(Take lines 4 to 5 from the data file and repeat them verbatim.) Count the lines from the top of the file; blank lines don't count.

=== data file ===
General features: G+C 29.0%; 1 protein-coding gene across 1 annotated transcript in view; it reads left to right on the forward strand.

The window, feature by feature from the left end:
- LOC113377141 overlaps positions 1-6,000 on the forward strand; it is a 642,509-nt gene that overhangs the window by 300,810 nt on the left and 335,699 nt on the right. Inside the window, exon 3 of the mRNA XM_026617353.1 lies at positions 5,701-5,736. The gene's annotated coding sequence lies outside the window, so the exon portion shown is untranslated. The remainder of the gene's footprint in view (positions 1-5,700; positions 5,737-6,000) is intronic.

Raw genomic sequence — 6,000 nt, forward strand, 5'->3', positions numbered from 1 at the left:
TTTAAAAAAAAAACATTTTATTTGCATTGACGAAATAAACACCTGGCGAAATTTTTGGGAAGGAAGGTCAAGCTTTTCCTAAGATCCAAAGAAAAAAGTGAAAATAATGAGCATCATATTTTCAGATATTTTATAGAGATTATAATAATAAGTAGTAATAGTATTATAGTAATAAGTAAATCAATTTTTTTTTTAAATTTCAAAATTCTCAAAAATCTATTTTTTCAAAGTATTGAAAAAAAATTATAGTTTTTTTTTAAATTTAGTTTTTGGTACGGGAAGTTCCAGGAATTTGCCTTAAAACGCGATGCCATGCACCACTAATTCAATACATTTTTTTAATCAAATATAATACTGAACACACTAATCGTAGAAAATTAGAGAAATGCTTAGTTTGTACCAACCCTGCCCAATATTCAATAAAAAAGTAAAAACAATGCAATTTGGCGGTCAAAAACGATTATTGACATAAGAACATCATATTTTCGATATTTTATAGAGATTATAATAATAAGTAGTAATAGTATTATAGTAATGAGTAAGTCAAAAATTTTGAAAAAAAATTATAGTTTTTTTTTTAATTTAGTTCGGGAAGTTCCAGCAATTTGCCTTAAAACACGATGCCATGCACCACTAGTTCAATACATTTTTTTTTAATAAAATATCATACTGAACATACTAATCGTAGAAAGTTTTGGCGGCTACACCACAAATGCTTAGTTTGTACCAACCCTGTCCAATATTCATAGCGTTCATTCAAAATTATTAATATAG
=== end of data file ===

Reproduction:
Raw genomic sequence — 6,000 nt, forward strand, 5'->3', positions numbered from 1 at the left:
TTTAAAAAAAAAACATTTTATTTGCATTGACGAAATAAACACCTGGCGAAATTTTTGGGAAGGAAGGTCAAGCTTTTCCTAAGATCCAAAGAAAAAAGTGAAAATAATGAGCATCATATTTTCAGATATTTTATAGAGATTATAATAATAAGTAGTAATAGTATTATAGTAATAAGTAAATCAATTTTTTTTTTAAATTTCAAAATTCTCAAAAATCTATTTTTTCAAAGTATTGAAAAAAAATTATAGTTTTTTTTTAAATTTAGTTTTTGGTACGGGAAGTTCCAGGAATTTGCCTTAAAACGCGATGCCATGCACCACTAATTCAATACATTTTTTTAATCAAATATAATACTGAACACACTAATCGTAGAAAATTAGAGAAATGCTTAGTTTGTACCAACCCTGCCCAATATTCAATAAAAAAGTAAAAACAATGCAATTTGGCGGTCAAAAACGATTATTGACATAAGAACATCATATTTTCGATATTTTATAGAGATTATAATAATAAGTAGTAATAGTATTATAGTAATGAGTAAGTCAAAAATTTTGAAAAAAAATTATAGTTTTTTTTTTAATTTAGTTCGGGAAGTTCCAGCAATTTGCCTTAAAACACGATGCCATGCACCACTAGTTCAATACATTTTTTTTTAATAAAATATCATACTGAACATACTAATCGTAGAAAGTTTTGGCGGCTACACCACAAATGCTTAGTTTGTACCAACCCTGTCCAATATTCATAGCGTTCATTCAAAATTATTAATATAG